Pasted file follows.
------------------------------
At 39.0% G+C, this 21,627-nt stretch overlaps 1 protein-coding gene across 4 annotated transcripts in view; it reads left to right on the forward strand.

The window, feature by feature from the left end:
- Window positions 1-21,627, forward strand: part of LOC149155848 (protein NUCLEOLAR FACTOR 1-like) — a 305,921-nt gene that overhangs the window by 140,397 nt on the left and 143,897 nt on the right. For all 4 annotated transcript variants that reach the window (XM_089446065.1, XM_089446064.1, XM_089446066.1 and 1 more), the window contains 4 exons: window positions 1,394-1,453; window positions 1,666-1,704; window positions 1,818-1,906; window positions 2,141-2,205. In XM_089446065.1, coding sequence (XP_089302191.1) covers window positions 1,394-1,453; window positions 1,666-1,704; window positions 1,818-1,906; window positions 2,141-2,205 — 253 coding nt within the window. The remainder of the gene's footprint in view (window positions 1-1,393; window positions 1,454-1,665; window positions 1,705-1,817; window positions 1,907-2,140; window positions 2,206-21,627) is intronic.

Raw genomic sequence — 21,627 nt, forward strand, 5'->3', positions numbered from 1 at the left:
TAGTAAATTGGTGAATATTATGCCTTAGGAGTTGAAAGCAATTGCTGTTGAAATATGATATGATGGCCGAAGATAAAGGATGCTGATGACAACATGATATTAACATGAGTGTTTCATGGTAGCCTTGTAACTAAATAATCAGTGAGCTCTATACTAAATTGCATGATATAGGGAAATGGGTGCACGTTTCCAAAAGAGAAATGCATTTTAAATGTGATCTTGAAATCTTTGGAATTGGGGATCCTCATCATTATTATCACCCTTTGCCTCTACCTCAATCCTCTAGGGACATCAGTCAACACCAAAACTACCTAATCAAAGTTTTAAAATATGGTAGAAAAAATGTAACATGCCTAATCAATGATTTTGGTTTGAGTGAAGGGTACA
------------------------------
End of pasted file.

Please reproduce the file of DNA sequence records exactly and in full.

At 39.0% G+C, this 21,627-nt stretch overlaps 1 protein-coding gene across 4 annotated transcripts in view; it reads left to right on the forward strand.

The window, feature by feature from the left end:
- Window positions 1-21,627, forward strand: part of LOC149155848 (protein NUCLEOLAR FACTOR 1-like) — a 305,921-nt gene that overhangs the window by 140,397 nt on the left and 143,897 nt on the right. For all 4 annotated transcript variants that reach the window (XM_089446065.1, XM_089446064.1, XM_089446066.1 and 1 more), the window contains 4 exons: window positions 1,394-1,453; window positions 1,666-1,704; window positions 1,818-1,906; window positions 2,141-2,205. In XM_089446065.1, coding sequence (XP_089302191.1) covers window positions 1,394-1,453; window positions 1,666-1,704; window positions 1,818-1,906; window positions 2,141-2,205 — 253 coding nt within the window. The remainder of the gene's footprint in view (window positions 1-1,393; window positions 1,454-1,665; window positions 1,705-1,817; window positions 1,907-2,140; window positions 2,206-21,627) is intronic.

Raw genomic sequence — 21,627 nt, forward strand, 5'->3', positions numbered from 1 at the left:
TAGTAAATTGGTGAATATTATGCCTTAGGAGTTGAAAGCAATTGCTGTTGAAATATGATATGATGGCCGAAGATAAAGGATGCTGATGACAACATGATATTAACATGAGTGTTTCATGGTAGCCTTGTAACTAAATAATCAGTGAGCTCTATACTAAATTGCATGATATAGGGAAATGGGTGCACGTTTCCAAAAGAGAAATGCATTTTAAATGTGATCTTGAAATCTTTGGAATTGGGGATCCTCATCATTATTATCACCCTTTGCCTCTACCTCAATCCTCTAGGGACATCAGTCAACACCAAAACTACCTAATCAAAGTTTTAAAATATGGTAGAAAAAATGTAACATGCCTAATCAATGATTTTGGTTTGAGTGAAGGGTACA